Do I Need to Worry About My Partner?
I’m a big believer in giving one’s partner the benefit of the doubt. After all, just because we fear something doesn’t mean it’s true. That said, my experience has been that your gut instincts are often helpful in understanding whether or not a partner may be cheating either emotionally or physically. In fact, your gut may indicate something isn’t right even before your brain is ready to acknowledge it.
The issue is that affairs of all sorts tend to happen when couples are distressed. So you may not be in the best place to bring something like this up. Do so, anyway. But be careful to talk about your own feelings rather than to focus on blame. You want your partner to understand and empathize with your concerns, not run and hide from accusations that may or may not be true.
What kinds of things might signal an affair? Here are just a few – a sudden increase in texting, Facebook or Instagram posting; a sudden improvement in general mood coupled with a decrease in engagement with you; more nights out than has historically been the case, or a dramatic shift in a pattern that has been steady for many years. (As an example, the first time I realized my husband was having a physical affair was when two shifts happened in the same night – for the first time in over 2 decades he declared he was too tired to drive home from work in CT, which he had previously done no matter the time, and when I called him back to ask him about that, his cell phone was turned off – again, something he NEVER did. The alarm bells rang.) Other signs are that your partner suddenly loses patience with you; stops being willing to listen to your feelings when s/he previously did so; or starts to bring you unexpected gifts for the first time and you wonder if they are out of guilt.
Talking about someone at the office doesn’t necessarily indicate an affair – in fact you want your partner to talk about his or her experiences at the office. But talking about them in a way that is illogical or outside the norm of many years of conversations, should make you pay attention.
Finally, take the relationship context into account – if you are both really struggling, the chances of an affair increase. If things are good between you and both seem genuinely happy, it’s not as likely…even if you do harbor concerns.
What to Do if You Suspect Your Partner is Having an Emotional Affair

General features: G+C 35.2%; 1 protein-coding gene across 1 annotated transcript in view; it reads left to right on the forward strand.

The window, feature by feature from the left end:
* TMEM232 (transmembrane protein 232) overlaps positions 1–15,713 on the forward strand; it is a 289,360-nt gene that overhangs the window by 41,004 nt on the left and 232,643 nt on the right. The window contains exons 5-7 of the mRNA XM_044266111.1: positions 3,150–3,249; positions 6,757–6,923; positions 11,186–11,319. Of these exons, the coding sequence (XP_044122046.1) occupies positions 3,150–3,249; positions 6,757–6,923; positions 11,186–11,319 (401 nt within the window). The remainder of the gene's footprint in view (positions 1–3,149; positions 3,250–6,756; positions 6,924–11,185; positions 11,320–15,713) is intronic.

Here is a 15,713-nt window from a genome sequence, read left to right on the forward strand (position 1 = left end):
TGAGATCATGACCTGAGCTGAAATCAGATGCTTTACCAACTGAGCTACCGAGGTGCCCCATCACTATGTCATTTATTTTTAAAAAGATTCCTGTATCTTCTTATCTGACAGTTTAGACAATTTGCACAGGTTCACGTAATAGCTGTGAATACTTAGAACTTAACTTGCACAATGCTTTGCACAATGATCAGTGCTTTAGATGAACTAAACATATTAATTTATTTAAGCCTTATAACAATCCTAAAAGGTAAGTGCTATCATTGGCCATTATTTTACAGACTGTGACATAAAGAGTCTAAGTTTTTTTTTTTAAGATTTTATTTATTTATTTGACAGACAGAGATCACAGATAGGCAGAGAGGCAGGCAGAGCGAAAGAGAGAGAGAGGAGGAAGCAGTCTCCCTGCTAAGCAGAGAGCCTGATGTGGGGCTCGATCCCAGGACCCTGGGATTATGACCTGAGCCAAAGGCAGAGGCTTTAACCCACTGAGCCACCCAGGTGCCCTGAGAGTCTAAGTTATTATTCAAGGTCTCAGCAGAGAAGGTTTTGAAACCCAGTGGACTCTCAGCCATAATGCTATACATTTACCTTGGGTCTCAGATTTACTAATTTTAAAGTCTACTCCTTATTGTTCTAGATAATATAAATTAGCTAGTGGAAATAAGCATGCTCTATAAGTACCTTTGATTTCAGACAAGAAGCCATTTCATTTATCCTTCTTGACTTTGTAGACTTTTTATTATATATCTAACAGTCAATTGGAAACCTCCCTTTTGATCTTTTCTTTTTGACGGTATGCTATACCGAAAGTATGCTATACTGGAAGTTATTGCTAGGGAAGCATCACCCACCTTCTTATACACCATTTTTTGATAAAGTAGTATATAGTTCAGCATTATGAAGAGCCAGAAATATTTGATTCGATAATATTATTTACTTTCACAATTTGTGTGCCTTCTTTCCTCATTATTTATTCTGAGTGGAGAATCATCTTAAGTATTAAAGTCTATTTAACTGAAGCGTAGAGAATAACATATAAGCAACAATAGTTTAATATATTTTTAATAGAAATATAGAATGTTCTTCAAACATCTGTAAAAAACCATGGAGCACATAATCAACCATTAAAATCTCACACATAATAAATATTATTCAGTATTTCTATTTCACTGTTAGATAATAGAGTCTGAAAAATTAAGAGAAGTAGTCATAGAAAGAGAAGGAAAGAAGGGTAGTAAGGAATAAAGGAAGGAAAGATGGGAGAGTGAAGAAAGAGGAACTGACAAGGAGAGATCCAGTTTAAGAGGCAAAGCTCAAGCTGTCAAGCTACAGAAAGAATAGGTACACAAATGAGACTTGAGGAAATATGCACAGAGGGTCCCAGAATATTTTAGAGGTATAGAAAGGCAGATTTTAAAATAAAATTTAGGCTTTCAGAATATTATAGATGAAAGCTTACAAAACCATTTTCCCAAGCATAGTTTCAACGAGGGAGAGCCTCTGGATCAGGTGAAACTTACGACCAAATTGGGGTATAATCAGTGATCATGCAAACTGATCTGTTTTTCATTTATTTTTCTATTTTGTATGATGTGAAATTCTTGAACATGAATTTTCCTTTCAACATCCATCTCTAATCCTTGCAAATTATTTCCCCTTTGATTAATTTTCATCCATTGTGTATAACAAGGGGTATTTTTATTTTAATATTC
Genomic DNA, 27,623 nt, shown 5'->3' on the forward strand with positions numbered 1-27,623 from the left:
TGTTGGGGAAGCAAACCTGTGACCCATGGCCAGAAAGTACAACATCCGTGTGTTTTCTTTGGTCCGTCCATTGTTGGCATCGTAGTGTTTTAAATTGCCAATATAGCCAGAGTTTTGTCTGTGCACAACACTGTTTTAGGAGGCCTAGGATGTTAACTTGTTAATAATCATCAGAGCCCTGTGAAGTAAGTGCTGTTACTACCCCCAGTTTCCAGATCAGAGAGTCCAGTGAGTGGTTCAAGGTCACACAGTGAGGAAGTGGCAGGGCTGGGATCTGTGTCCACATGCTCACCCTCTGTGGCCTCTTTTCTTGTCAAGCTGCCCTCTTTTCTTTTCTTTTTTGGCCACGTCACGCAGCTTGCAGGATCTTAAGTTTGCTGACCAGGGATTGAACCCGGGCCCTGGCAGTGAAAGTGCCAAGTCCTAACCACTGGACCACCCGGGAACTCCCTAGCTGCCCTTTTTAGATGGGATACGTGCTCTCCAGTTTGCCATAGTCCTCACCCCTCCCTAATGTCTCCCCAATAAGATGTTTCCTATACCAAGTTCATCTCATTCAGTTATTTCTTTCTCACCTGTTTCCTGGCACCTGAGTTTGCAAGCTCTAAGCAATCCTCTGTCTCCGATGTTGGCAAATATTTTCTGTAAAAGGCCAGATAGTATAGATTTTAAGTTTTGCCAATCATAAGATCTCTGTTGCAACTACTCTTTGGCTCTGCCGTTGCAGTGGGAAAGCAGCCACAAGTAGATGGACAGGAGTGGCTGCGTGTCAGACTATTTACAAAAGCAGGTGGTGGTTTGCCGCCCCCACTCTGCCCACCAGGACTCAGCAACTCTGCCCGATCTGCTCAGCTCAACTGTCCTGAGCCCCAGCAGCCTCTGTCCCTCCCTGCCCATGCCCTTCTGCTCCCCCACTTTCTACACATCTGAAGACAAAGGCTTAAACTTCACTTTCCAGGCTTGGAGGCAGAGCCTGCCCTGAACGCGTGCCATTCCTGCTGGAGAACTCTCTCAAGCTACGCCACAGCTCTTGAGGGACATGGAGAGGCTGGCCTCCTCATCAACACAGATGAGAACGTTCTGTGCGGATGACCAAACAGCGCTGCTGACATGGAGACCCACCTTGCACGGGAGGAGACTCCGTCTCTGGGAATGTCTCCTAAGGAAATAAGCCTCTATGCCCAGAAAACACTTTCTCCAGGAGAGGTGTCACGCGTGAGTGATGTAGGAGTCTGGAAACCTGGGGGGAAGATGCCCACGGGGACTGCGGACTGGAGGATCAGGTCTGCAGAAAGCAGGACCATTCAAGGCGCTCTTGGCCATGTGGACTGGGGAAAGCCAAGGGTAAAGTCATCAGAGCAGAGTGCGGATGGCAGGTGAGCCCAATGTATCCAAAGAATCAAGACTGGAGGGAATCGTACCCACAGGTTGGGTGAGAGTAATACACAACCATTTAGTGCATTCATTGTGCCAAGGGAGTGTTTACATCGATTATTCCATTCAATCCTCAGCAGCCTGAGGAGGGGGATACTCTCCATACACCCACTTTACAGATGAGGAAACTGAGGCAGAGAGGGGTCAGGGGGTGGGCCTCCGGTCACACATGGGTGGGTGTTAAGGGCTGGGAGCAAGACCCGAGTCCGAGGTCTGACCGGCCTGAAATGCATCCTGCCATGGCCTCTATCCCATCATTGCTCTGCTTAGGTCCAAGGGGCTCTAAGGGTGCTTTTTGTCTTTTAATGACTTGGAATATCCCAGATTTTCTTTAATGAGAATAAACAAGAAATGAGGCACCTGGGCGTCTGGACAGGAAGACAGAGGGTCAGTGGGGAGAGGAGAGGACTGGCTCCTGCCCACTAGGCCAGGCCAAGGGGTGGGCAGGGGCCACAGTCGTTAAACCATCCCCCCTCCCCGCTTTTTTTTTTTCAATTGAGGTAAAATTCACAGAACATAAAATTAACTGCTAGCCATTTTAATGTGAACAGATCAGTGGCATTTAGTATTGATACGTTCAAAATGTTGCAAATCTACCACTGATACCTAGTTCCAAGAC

Don’t panic. And don’t attack. These are likely to send your partner into defensive mode whether or not he or she is having an emotional affair. Instead, explain that you are nervous, and why. Be calm. Stay focused on you and your feelings, rather than your partner’s actions. See how your partner responds. If s/he takes your concerns seriously, and offers to change up the interactions with the person in question to create specific boundaries, you likely have nothing to worry about. It is also helpful if your partner is willing to have a continuing conversation about the topic and/or offers up suggestions that might help ease your concerns. A few of these that I have seen work include getting a GPS tracking system on your phones so you know that your partner is really at the office when s/he says s/he is; unfriending the person in question on digital media; and letting you meet that person so you can judge for yourself the type of relationship they share.
If your partner insists you are crazy, this assertion will not calm you. You may wish to seek couples counseling so a third party can help the two of you negotiate the hurt and concerns you are feeling. It is important to work this one out carefully but thoroughly. Otherwise your fears and anxiety color all of the interactions you start to have. Simultaneously, you may wish to explore self-calming exercises such as deep breathing so that when you do feel the anxiety creep in you can address it. There is not much worse than that awful ‘bottom of your stomach falling out’ feeling when you are concerned about your partner’s loyalty.
Finally, if you think there is an emotional affair, or you find out that there really is one, look towards your relationship. These things don’t happen in a vacuum. Usually, they indicate deep dissatisfaction and a need for significant improvements. Look to yourself to see how you might change your own patterns in your relationship, while asking your partner to engage with you around creating a happier life together.